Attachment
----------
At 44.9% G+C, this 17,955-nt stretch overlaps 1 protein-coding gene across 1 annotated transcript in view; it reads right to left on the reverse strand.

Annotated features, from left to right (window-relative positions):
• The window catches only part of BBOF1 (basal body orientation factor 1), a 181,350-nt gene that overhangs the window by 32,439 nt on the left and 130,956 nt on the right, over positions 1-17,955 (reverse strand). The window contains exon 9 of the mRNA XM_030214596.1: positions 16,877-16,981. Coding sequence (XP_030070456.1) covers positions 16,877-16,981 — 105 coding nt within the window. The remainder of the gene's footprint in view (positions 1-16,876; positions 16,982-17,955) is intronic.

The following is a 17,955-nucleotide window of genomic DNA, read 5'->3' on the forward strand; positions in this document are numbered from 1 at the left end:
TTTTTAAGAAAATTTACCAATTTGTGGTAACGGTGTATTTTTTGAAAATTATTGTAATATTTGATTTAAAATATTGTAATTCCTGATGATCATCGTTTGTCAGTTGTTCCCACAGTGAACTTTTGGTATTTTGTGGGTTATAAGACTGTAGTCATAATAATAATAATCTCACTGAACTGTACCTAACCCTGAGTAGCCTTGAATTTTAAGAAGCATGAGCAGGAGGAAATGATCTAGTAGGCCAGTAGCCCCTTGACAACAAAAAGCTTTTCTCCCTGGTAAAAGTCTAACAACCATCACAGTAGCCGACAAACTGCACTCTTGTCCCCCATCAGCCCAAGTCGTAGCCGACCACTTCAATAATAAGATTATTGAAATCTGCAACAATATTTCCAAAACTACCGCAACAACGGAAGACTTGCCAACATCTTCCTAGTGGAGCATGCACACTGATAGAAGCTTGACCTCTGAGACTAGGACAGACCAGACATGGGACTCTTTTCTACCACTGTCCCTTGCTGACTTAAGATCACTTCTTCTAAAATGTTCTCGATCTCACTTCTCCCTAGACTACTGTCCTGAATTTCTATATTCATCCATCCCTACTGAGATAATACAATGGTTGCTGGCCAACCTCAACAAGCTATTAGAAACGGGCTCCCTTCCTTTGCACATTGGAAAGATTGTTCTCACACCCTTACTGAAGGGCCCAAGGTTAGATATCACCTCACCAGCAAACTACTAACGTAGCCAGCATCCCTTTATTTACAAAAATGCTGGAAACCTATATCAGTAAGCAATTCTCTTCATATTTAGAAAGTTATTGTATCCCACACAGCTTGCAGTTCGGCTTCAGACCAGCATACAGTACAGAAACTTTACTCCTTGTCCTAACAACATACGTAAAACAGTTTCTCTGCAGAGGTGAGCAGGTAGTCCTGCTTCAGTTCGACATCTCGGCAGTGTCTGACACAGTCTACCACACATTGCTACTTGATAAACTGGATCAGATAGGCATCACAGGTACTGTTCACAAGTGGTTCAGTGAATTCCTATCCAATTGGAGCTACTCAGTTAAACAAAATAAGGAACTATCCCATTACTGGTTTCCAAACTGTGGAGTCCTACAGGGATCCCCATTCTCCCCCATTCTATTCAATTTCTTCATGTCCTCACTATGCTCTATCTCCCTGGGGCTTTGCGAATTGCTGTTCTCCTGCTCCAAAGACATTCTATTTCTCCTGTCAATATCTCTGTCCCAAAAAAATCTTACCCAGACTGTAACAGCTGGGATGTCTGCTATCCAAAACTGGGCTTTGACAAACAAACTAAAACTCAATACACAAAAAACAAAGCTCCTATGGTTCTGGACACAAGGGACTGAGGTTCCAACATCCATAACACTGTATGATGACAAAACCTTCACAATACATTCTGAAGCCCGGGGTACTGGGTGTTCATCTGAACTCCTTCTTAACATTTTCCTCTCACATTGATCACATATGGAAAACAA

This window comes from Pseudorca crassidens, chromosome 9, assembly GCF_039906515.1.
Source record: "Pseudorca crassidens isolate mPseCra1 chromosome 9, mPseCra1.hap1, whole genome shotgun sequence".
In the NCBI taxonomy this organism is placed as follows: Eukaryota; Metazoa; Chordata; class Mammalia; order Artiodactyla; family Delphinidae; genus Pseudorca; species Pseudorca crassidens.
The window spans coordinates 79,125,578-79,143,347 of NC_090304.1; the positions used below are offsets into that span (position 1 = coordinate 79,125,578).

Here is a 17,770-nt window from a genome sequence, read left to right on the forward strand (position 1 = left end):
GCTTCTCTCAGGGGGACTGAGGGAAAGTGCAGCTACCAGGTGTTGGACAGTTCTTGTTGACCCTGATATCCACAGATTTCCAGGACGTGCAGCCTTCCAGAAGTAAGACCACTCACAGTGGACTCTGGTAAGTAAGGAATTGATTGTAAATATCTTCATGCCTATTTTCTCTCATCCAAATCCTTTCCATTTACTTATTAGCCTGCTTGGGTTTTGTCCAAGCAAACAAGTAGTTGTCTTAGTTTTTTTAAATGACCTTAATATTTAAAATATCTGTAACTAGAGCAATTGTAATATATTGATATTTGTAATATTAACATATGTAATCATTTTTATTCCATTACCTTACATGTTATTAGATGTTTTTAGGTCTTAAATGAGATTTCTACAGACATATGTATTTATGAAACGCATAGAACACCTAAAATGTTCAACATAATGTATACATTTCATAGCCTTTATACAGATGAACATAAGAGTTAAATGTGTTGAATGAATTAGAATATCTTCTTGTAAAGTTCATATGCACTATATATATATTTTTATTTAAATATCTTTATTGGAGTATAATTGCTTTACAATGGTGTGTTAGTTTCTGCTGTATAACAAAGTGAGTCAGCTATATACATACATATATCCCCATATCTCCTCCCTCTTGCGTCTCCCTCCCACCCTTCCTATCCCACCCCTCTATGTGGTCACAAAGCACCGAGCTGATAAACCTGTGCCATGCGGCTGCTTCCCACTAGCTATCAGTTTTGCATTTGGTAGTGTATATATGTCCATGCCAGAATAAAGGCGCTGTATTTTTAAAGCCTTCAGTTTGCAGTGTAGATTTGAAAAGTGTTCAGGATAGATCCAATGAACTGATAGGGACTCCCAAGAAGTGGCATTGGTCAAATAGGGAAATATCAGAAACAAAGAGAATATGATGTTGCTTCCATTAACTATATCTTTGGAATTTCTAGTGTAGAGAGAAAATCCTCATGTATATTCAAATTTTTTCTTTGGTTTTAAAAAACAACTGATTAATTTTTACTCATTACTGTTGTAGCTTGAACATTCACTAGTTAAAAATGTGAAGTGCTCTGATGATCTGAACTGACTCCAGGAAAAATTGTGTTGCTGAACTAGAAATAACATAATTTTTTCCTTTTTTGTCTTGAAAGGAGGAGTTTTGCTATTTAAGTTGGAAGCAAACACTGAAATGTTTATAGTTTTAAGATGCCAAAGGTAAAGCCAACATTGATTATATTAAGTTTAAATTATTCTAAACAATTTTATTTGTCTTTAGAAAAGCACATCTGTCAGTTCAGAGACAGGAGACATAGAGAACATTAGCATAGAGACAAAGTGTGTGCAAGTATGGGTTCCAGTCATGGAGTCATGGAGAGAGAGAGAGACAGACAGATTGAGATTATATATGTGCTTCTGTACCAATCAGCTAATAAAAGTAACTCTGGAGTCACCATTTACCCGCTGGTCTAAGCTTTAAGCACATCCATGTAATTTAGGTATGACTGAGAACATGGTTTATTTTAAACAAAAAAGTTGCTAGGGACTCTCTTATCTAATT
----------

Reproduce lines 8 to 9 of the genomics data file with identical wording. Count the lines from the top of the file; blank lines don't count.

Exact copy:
In the NCBI taxonomy this organism is placed as follows: Eukaryota; Metazoa; Chordata; class Mammalia; order Artiodactyla; family Delphinidae; genus Pseudorca; species Pseudorca crassidens.
The window spans coordinates 79,125,578-79,143,347 of NC_090304.1; the positions used below are offsets into that span (position 1 = coordinate 79,125,578).